Today, we make maps into a user-friendly
information system. The University of Houston's
College of Engineering presents this series about
the machines that make our civilization run, and
the people whose ingenuity created them.
The atlas was a most
peculiar invention. To see how it came into being,
let's meet two Flemish friends. They were Gerardus Mercator and Abraham
Mercator, born in 1512,
was older by 15 years. He was an intellectual, a
mathematician, and an innovator. He went on to
become the great Renaissance mapmaker. He gave us
the Mercator projection. He published a world map
in that projection in 1569.
Ortelius trained as an engraver -- an
artist/craftsman. In 1554 he went into business
buying and selling maps. For Ortelius, maps were
merchandise. He'd collect maps and redraw them.
He'd decorate their borders and the empty reaches
of land and sea. He'd mount them on silk and render
them in color.
Mercator also saw the map as a work of art. His own
map of the world was an artistic triumph as well as
an intellectual one. He knew good work, and he had
a very high opinion of Ortelius.
Mercator's world map had one nasty drawback. It was
huge. It was meant to hang on a wall. Old maps were
like that. For minor place-names to be readable,
the map had to be immense.
Up-to-date maps were serious business for seagoing
Netherlands traders. Finally, a trader named
Hooftman came to Ortelius and said, in effect,
"Can't you chop these bedsheets into two-foot
squares and publish the map of the world in a
Ortelius wasn't thinking in terms of books, but,
with Mercator's help, he collected the best maps
around. He created the book Hooftman had asked for.
In 1570 he made the first atlas.
He didn't call it an atlas. He called it a Theatre
of the Round World. It sold like hot-cakes and went
into one improved printing after another. Praise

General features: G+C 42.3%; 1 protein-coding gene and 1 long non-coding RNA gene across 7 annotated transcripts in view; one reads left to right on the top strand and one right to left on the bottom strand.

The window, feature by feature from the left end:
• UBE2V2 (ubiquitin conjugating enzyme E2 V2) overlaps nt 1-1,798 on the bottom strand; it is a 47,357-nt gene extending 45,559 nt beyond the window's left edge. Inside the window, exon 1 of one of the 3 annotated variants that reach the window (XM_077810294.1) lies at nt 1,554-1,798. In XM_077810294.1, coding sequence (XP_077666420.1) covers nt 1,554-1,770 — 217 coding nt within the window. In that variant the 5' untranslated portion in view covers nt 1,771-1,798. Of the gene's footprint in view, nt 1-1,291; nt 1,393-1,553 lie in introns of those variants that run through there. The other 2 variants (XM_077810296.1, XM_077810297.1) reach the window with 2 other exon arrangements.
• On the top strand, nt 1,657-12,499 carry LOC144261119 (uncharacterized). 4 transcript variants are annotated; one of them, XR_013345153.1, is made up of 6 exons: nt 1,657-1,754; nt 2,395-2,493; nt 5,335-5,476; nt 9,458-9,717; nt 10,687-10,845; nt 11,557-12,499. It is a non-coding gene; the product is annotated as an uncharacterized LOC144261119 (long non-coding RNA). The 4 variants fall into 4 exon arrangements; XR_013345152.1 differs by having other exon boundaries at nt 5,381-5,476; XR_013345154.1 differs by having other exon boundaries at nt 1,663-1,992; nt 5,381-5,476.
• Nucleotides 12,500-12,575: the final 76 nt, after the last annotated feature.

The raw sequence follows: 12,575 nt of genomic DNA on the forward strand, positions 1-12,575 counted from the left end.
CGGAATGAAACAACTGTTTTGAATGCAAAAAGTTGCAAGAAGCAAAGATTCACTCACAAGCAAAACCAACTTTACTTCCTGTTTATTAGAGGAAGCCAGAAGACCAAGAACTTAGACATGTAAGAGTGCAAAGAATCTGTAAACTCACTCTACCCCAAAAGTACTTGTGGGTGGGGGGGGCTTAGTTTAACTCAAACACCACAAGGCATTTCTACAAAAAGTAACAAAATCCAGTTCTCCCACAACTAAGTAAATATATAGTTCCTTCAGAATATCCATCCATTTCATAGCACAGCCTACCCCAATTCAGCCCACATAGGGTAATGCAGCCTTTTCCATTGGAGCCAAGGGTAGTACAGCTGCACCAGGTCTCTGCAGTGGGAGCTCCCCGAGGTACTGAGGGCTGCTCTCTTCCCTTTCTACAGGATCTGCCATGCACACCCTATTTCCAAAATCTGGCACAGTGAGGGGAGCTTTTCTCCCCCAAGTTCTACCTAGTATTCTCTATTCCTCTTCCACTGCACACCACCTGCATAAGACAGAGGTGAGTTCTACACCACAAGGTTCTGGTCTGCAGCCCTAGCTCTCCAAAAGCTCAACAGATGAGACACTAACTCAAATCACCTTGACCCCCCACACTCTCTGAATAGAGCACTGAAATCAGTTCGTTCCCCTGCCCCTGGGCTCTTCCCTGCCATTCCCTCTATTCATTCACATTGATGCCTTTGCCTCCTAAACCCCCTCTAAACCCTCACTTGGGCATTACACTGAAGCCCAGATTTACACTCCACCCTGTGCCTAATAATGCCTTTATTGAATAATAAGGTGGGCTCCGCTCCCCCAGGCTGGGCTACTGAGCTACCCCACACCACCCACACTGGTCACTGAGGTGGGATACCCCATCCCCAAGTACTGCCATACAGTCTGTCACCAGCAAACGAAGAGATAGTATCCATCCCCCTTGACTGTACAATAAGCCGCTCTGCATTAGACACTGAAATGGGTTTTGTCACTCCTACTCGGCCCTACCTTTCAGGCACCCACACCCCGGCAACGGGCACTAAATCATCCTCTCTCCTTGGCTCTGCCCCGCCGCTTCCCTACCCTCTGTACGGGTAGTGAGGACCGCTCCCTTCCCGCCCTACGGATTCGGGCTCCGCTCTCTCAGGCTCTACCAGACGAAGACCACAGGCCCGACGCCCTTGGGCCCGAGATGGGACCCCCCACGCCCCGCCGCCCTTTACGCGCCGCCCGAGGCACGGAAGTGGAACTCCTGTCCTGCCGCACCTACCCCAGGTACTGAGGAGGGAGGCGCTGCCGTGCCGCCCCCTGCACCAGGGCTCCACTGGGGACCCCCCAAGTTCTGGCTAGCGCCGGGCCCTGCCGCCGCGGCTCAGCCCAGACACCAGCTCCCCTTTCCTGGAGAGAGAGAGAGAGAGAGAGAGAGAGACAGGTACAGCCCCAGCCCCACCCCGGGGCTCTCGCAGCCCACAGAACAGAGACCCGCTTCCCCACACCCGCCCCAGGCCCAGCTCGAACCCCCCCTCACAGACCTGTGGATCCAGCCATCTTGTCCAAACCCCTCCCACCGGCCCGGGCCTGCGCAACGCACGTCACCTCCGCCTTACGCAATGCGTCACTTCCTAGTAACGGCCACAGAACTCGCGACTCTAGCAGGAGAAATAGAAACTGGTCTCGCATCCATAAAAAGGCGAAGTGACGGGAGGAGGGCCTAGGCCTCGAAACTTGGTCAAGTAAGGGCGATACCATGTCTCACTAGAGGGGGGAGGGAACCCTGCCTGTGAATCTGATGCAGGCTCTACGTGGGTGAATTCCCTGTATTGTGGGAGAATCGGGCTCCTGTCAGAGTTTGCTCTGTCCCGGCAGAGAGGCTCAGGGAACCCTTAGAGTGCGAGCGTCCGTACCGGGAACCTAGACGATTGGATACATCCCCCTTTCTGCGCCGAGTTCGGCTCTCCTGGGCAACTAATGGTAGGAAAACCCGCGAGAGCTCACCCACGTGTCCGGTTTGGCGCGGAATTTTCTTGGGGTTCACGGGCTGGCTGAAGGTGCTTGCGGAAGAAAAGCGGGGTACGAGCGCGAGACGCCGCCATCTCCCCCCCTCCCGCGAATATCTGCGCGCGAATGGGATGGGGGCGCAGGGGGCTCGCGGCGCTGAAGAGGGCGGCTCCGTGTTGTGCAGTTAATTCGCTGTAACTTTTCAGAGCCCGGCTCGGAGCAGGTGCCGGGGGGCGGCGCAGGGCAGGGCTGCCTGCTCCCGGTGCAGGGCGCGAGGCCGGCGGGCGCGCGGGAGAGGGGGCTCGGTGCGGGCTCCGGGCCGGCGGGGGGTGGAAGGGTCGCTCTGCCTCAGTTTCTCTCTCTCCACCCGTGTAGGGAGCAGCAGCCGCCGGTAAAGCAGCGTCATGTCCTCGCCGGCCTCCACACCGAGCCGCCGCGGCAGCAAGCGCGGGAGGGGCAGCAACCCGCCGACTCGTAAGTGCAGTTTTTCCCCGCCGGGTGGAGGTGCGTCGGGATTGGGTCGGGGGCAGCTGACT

followed it. People called Ortelius a great
intellectual. Mercator himself praised Ortelius for
"the faithfulness with which you bring out
It was 1585 before the aging Mercator published the
first volume of his own world map in book form. By
then Ortelius was the more famous of the two. Sir
Francis Drake took his maps to sea. For a while,
Mercator walked in his young friend's shadow.
Mercator, as much a theologian as a cartographer,
titled his new book Atlas, or Cosmographical
Meditations upon the Creation of the
Universe. In his engraved title page, he was first
to summon the image of the mythical Atlas,
condemned to carry the world on his shoulders.
Mercator may've given the atlas its name and much
of its substance to boot. Yet we'd be foolish to
forget Ortelius. You see, atlases came into being
for a very modern reason. They were created when a
trader simply hired a craftsman to recast crucially
important information -- into a user-friendly form.
I'm John Lienhard, at the University of Houston,
where we're interested in the way inventive minds
Wilford, J.N., The Mapmakers. New York:
Vintage Books, 1982. (See especially Chapters 5 and
Boorstin, D., The Discoverers. New
York: Random House, 1983, Chapter, 36, Knowledge
Osley, A.S., Mercator: A monograph on the
lettering of maps, etc. in the 16th century
Netherlands with a facsimile and translation of his
treatise on the italic hand and a translation of
Ghim's VITA MERCATORIS. New York:
Watson-Guptill Publications, 1969.
See also the Encyclopaedia Britannica
entries under Ortelius and Mercator.
I am grateful to Pat Bozeman, Head of Special
Collections, UH Library, for pointing out to me the
commercial origin of Ortelius's atlas. Special
Collections at UH holds the following original, and
fine facsimile, source material:
Ortelius, A., Theatrum Orbis Terrarum, Antwerp:
Standaard Uitgeverij, 1970. Facsimile reproduction
of the 1570 edition.
Mercator, G., Gerard Mercator's Map of the world
(1569) in the form of an atlas in the Maritiem
Museum "Prins Hendrik" at Rotterdam; reproduced on
the scale of the original and issued by the
Maritiem Museum "Prins Hendrik" and the editors of
Image mundi, Rotterdam: 1961. (This facsimile of
Mercator's map of the world has been reduced to
atlas form for convenience. The original, of
course, had not been.)
Mercator, G., Historia mundi : or, Mercator's atlas
; containing his Cosmographical description of the
fabricke and figure of the world. Lately rectified
in divers places, as also beautified and enlarged
with new mappes and tables; by the studious
industry of Ivdocvs Hondy (Tr. Wye Saltonstall),
London: Printed by T. Cotes for Michael Sparke and
Samuel Cartwright, 1635 [i.e., 1637]. (This is one
of the later editions of Mercator's original atlas
which, by the way, went to three volumes, the last
of which was published after his death in 1594.)
The Engines of Our Ingenuity is
Copyright © 1988-1997 by John H.
| Search Episodes
| Index |
Home | Next Episode